Writing is the best job! Sure, a lot of us aren’t making big money, but we do get a lot of perks that regular people just don’t get. Many of us get to work from home and avoid most of the corporate grind. If you write fiction, you get to spend all day living inside your head and making things up. Stick with it long enough and you’ll probably meet some really nice and helpful people in the form of other writers, bookstore owners, librarians, reviewers, publishers, and agents.
But one of the best perks of being a writer is that you can get away with things that other people simply cannot. It’s like being a superhero. Being a writer means that other people will excuse and overlook a lot of things that they might otherwise notice and comment upon in others. Here are ten things that I’ve found I can get away with, but which my non-writer friends cannot.
- Dressing far, far, far off-trend. I don’t feel pressure to keep my wardrobe, hairstyle, or accessories “on-trend.” Writers can get away with wearing outdated fashions because dressing badly is just another one of our creative quirks. Everyone knows we’re too busy being creative geniuses to worry about petty things like fashion trends.
- Introversion. Writing is one of the few professions where introversion is rewarded. Most of the world rewards the extroverts. The loudest voice wins. However, writing is one of the few ways that the quiet people can be heard. Also, if you’re a writer, people don’t pressure you to be more extroverted. They all know that writers are introverts, so they won’t beg you to come out with them, or look at you funny when you say you’ve never been to a rock concert or raging frat party.
- Talking about your genius. Writers are the only people I know who are encouraged, sometimes begged, to talk about their genius, work habits, and imagination. (Okay, maybe some animators and film directors have this superpower, too.) I think this is because many people secretly want to be writers so they all want the “inside scoop” from someone who’s living the dream. Tell people you’re an engineer and they’ll say, “That’s nice,” and move on. Tell them you’re a writer and you’ll be allowed to talk about your work for hours. And if you work it right and get a speaking gig, they’ll pay you to talk about your work for hours.
- Eavesdropping. Writers can totally get away with eavesdropping on other people’s conversations. It’s all research, right? If you get caught, you just say, “Gosh, I’m sorry, but you just sounded so much like the main character in my novel that I couldn’t help but listen in.” They’ll be flattered rather than offended.
- Glasses. Okay, so glasses are a bit cooler in the general population now than they were when I started wearing them in junior high. Still, though, writers are the only people I know who aren’t encouraged to get Lasik, or at least contacts. Glasses are part of our uniform! We’re expected to be blind from all those hours spent writing in dark cellars by candlelight.
- Lack of exercise. No one expects writers to exercise. (You should, though. It’s just good for you.) We’re expected to sit all day at our desks churning out words, or under a tree somewhere, dreaming up ideas. (Don’t tell non-writers that a lot of times the best ideas come during a workout because your brain shuts off and your subconscious works for a while. That would blow our mystique.)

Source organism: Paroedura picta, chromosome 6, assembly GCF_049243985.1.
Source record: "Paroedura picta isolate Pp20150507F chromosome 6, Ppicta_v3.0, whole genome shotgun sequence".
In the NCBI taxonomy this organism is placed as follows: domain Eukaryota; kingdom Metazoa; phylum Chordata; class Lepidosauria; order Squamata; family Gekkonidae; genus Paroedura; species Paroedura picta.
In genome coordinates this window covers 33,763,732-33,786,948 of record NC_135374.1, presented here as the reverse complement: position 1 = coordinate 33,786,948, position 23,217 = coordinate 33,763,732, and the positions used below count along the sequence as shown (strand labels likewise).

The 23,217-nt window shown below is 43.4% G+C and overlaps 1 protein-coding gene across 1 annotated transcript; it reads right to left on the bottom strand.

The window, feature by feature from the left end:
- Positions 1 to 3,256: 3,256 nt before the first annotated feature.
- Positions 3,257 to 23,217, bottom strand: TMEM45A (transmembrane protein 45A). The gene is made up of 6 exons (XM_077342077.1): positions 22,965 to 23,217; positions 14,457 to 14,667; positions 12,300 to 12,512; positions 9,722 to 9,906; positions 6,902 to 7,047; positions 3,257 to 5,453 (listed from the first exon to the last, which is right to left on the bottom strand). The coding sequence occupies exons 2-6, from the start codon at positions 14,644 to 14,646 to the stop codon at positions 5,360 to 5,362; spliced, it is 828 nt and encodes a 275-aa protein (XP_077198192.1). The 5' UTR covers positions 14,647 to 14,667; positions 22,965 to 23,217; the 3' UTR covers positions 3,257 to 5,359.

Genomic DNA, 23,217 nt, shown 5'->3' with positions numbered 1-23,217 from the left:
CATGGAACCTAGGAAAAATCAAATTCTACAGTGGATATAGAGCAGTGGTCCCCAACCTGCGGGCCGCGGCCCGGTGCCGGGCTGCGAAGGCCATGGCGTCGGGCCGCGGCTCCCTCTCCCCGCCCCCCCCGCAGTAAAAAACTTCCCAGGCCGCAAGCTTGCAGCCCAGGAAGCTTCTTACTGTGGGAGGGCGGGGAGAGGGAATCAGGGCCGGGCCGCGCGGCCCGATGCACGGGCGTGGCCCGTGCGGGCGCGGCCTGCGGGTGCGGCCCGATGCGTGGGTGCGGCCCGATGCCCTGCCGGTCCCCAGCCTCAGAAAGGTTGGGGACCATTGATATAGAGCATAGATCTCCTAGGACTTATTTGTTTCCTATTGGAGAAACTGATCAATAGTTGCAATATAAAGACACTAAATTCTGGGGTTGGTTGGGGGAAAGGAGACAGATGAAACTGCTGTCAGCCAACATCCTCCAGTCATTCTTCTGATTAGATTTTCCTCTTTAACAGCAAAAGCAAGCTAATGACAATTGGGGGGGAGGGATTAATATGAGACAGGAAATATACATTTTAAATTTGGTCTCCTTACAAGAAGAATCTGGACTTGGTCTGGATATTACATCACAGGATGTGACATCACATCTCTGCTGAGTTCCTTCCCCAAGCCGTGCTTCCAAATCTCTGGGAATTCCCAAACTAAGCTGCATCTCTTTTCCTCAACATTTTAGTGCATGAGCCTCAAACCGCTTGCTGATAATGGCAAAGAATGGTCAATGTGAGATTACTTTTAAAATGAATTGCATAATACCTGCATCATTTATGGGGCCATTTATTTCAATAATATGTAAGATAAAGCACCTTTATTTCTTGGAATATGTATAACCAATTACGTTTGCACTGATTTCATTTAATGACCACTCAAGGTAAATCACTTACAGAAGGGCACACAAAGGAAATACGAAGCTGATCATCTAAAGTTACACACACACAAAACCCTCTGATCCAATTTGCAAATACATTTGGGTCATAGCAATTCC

- Social awkwardness. If you’re not good in social situations, writing is the career for you. People will assume that any social errors are simply a byproduct of the fact that you are such a genius that you hardly ever leave your house. We’re only supposed to know how to write, not how to talk to actual people.
- Weird behavior. Almost any weird thing that a writer does can be excused as “research.” If you spontaneously decide to take up skydiving or competitive eating, call it research and no one will care. If you suddenly go berserk, quit your day job, and buy a Ferrari, it won’t be a mid-life crisis, it will be research for a novel about a character going through a mid-life crisis. You can get away with almost anything as a writer.
- Drinking too much. Writers throughout history have all been alcoholics. If you drown your rejection sorrows in booze, no one will care. Ideas aren’t coming to you so you’re drinking in the afternoon while you watch soaps? No problem, you’re just a writer. No one’s going to call AA on you.
- Talking to yourself. When regular people talk to themselves, the white coats turn up to take them away. (Although these days it’s hard to tell who’s talking to themselves versus talking hands-free on the phone.) Anyway, a writer can talk to themselves and, in fact, have whole conversations with multiple people and it’s just “working out a few plot points” not, “bat poop crazy.”
In case you can’t tell, the above list is all in fun. I find it amusing that people have so many strange stereotypes about writers so I thought I’d just poke a bit of fun at all those assumptions. Really, we’re no different from other professionals. Well, except for the eavesdropping thing. We all totally do that, so be careful what you say in public because a writer might be listening.
(Photo courtesy of pippalou)
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